Monday, December 27, 2010

Presenting your business opportunity

Whether it's an online, telephone, or in-person presentation of your business opportunity, you need to have an organized and logical flow to what you are communicating to a prospect.  If you are relatively new with your business opportunity, you want to practice your presentation with someone else who can give you objective feedback.  To facilitate ease of presenting your opportunity, I wanted to share the system I use in order of topic. 
1.  The company.  You obviously want to tell your prospect who the company is.  Sharing the age of the company and its origin is especially important if the company is relatively new and not yet known worldwide.  An interesting company origin adds to its uniqueness and gives value to your presentation.  Also, sharing financial statistics about the company might be of interest to the prospect.  The background of the owners and officers is also very important.  This contributes to the credibility of the company.  Do NOT make the mistake of comparing your company to that of another.  If the prospect asks a question along these lines, merely point out what your company has to offer.  You may include anything that makes your company unique without referring to others.  Keep your conversation on a business level and do not allow personal judgments to enter the conversation. 
2.  The products.  If the opportunity involves a product, rather than a service, let the prospect know all the products available.  Be sure to explain any flagship products if the company has branched out into other lines of products.  The flagship product would also likely be mentioned in the company presentation.  Company catalogs are a great tool to use for showing the available products.  Also, share any new products or product lines which are forthcoming.  This lets the prospect know that the company is constantly developing new items to sell, as well as, growing.  You might share some of the products with your prospect so they can see for themselves how the products actually perform.  You should also consider explaining to the prospect that a distributor should be a product of their products.  Any item in the household which can be replaced with an item your company has available should be replaced.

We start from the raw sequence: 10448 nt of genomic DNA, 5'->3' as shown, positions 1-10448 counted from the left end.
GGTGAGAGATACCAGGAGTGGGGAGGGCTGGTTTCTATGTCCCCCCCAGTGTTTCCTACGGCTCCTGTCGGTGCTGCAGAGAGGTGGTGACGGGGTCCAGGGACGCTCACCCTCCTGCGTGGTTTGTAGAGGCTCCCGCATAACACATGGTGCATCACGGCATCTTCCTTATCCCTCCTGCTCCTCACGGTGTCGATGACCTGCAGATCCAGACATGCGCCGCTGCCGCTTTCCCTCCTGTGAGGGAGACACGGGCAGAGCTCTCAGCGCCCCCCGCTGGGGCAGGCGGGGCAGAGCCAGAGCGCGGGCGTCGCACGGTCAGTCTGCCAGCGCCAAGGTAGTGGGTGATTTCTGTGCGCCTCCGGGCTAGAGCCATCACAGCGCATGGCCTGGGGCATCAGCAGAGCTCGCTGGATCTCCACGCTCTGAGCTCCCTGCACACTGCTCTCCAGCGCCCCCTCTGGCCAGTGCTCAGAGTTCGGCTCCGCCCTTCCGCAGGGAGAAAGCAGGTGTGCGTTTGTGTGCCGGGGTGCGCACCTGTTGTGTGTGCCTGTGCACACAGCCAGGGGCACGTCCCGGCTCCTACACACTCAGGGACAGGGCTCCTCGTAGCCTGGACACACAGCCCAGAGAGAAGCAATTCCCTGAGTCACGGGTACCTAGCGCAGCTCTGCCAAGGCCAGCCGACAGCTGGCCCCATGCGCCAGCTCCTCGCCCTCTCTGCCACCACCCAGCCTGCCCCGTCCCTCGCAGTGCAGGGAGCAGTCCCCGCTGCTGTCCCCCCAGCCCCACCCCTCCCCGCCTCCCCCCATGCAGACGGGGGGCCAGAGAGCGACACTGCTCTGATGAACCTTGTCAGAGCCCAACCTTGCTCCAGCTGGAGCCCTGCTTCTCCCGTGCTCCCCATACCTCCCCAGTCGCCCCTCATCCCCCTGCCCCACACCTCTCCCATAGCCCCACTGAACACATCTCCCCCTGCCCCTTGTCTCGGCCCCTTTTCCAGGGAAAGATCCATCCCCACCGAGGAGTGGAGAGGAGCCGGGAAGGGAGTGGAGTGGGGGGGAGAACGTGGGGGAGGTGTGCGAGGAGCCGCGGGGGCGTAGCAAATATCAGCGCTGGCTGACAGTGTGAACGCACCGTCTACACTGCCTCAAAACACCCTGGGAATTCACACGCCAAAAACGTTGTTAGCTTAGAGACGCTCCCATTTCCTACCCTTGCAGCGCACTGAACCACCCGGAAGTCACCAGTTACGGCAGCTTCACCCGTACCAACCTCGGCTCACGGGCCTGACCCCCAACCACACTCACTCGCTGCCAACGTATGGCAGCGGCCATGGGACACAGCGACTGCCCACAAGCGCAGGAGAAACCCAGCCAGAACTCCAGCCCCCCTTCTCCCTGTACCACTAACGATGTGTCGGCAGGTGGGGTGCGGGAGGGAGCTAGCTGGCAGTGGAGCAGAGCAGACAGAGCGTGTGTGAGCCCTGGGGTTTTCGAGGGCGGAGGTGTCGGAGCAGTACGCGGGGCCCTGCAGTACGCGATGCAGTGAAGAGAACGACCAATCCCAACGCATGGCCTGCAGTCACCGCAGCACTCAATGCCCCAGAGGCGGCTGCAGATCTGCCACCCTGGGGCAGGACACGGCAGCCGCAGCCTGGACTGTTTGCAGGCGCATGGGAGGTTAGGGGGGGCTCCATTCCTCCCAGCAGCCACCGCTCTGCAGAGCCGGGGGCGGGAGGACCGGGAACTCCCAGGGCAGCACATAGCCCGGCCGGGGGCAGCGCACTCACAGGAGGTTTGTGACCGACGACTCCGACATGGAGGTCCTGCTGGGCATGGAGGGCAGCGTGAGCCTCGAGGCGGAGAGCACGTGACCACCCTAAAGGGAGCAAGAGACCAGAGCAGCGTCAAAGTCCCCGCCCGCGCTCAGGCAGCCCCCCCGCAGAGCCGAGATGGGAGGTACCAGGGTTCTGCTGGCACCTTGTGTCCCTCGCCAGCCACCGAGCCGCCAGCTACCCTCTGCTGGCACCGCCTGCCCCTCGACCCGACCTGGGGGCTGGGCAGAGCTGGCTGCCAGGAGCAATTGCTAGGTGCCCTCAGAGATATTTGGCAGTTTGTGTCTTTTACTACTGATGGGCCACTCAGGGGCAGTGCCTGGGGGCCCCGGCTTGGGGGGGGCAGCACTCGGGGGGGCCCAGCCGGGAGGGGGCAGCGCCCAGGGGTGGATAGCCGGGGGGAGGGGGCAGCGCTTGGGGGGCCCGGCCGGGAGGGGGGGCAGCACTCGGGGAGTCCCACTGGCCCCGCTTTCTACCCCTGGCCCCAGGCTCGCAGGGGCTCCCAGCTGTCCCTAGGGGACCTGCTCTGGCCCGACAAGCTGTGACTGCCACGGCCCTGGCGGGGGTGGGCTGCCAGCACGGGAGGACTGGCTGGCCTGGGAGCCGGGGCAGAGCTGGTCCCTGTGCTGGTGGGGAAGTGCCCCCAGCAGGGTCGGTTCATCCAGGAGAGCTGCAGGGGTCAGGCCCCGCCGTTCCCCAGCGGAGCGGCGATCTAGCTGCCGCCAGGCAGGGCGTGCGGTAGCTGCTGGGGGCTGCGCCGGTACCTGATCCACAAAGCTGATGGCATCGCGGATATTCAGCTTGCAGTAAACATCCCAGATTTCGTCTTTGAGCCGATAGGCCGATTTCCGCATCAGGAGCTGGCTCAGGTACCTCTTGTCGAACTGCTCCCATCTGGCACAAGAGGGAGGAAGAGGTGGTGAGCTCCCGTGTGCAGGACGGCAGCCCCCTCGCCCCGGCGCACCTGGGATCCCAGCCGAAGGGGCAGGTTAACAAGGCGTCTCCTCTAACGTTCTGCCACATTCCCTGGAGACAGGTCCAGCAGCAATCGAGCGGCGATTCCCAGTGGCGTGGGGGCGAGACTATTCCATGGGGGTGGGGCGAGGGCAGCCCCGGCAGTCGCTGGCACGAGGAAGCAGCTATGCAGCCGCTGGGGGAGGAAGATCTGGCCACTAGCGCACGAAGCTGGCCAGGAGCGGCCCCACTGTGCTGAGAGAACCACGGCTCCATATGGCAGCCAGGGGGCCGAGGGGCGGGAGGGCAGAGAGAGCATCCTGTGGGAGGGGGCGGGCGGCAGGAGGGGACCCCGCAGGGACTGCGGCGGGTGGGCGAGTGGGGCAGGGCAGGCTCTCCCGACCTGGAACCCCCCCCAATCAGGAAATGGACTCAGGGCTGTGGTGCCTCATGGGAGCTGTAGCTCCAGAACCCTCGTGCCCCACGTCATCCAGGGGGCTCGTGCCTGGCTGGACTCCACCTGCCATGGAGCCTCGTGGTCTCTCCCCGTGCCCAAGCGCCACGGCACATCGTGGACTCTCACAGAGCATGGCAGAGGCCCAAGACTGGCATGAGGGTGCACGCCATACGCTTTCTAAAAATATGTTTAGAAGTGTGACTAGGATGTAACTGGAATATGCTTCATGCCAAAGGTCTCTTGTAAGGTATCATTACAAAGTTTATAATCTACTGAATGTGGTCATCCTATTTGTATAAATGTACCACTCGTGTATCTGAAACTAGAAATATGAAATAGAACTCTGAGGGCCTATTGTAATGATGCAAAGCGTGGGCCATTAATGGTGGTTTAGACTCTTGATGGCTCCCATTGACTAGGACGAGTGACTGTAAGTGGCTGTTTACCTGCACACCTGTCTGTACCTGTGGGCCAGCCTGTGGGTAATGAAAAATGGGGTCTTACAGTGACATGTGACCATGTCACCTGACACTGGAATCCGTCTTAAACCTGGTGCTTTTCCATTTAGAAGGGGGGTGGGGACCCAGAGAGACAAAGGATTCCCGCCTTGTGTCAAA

3.  How to make money.  Let the prospect know all the ways of making money with the company.  Many companies have multiple avenues in which to generate an income.  Retailing, fundraising, and earning residual income through team building are some of the ways many independent distributors earn their living.  You might consider giving the prospect a copy of the company's comp plan, but many times these can be confusing to a new person and is best explained by involving a person at the corporate level on a call with the prospect.  Your prospect should know that this opportunity requires work on their part and that there is no "get rich quick" with your opportunity. 
4.  Training and Support.  Let your prospect know they are in business for themselves, but not by themselves.  Have a schedule available of all the training calls and webinars which your company hosts.  Also, if there are any trainings that you host yourself at a local level, be sure to share those as well.  Impress upon the prospect the importance of attending these calls and webinars.  Training should also include professional development from a reputable trainer outside the company.  These trainings usually focus on learning how to build a business within the industry rather than on a specific company.  Pick one or two trainers to serve as mentors and stick with them.  Jumping from one trainer to another can be very confusing and will do more harm than good.  With regard to the available information, often times less is better. 
5.  Options to get started.  If your company has multiple options to getting started in the business, share each of those with your prospect.  Ask if they have any questions after you present each option.  You might also have a list of pros and cons with each option so the prospect can select which option fits them best based on their goals with their business.
If your company provides an opportunity presentation in paper or electronic format, use those tools as they are what your company feels works best for you.  Also, if your sponsor and/or company has a preferred method of presentation to a prospect, I would suggest you use those tools, especially if you are new to presenting your opportunity to others. 
Regardless of how you share your opportunity, remember to keep it simple and FUN.  You don't want to overwhelm your prospect and turn them away thinking it's too difficult when in reality it's not. 
For more tips on this and other topics, I'd like to invite you to take a look at my blog and follow me at  I also invite you to join me on my Facebook page at
To your success,
Darren Sanford